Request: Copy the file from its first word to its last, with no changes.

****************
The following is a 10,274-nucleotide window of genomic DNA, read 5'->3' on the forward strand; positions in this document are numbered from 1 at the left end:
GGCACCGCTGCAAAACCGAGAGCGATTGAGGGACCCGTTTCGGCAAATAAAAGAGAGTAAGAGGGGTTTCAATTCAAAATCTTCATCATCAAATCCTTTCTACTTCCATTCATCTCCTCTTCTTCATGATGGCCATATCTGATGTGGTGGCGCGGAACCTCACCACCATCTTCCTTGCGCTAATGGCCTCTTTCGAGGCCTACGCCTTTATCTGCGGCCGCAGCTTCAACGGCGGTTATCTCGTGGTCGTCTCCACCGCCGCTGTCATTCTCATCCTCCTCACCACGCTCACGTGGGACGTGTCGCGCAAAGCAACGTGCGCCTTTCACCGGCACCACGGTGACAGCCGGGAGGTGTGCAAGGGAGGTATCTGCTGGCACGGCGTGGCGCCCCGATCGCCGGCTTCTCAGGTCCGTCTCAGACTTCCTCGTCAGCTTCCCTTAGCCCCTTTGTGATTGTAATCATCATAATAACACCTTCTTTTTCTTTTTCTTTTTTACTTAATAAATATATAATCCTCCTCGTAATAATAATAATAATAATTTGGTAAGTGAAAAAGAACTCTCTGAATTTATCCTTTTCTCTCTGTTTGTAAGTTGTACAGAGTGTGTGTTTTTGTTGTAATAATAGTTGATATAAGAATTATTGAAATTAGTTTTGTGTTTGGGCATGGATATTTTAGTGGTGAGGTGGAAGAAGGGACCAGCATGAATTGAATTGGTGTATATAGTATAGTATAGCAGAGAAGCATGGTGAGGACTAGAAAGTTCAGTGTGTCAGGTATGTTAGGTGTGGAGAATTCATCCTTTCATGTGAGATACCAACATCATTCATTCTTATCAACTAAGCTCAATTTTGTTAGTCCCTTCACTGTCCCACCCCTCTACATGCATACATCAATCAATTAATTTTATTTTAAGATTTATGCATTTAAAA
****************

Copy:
The following is a 10,274-nucleotide window of genomic DNA, read 5'->3' on the forward strand; positions in this document are numbered from 1 at the left end:
GGCACCGCTGCAAAACCGAGAGCGATTGAGGGACCCGTTTCGGCAAATAAAAGAGAGTAAGAGGGGTTTCAATTCAAAATCTTCATCATCAAATCCTTTCTACTTCCATTCATCTCCTCTTCTTCATGATGGCCATATCTGATGTGGTGGCGCGGAACCTCACCACCATCTTCCTTGCGCTAATGGCCTCTTTCGAGGCCTACGCCTTTATCTGCGGCCGCAGCTTCAACGGCGGTTATCTCGTGGTCGTCTCCACCGCCGCTGTCATTCTCATCCTCCTCACCACGCTCACGTGGGACGTGTCGCGCAAAGCAACGTGCGCCTTTCACCGGCACCACGGTGACAGCCGGGAGGTGTGCAAGGGAGGTATCTGCTGGCACGGCGTGGCGCCCCGATCGCCGGCTTCTCAGGTCCGTCTCAGACTTCCTCGTCAGCTTCCCTTAGCCCCTTTGTGATTGTAATCATCATAATAACACCTTCTTTTTCTTTTTCTTTTTTACTTAATAAATATATAATCCTCCTCGTAATAATAATAATAATAATTTGGTAAGTGAAAAAGAACTCTCTGAATTTATCCTTTTCTCTCTGTTTGTAAGTTGTACAGAGTGTGTGTTTTTGTTGTAATAATAGTTGATATAAGAATTATTGAAATTAGTTTTGTGTTTGGGCATGGATATTTTAGTGGTGAGGTGGAAGAAGGGACCAGCATGAATTGAATTGGTGTATATAGTATAGTATAGCAGAGAAGCATGGTGAGGACTAGAAAGTTCAGTGTGTCAGGTATGTTAGGTGTGGAGAATTCATCCTTTCATGTGAGATACCAACATCATTCATTCTTATCAACTAAGCTCAATTTTGTTAGTCCCTTCACTGTCCCACCCCTCTACATGCATACATCAATCAATTAATTTTATTTTAAGATTTATGCATTTAAAA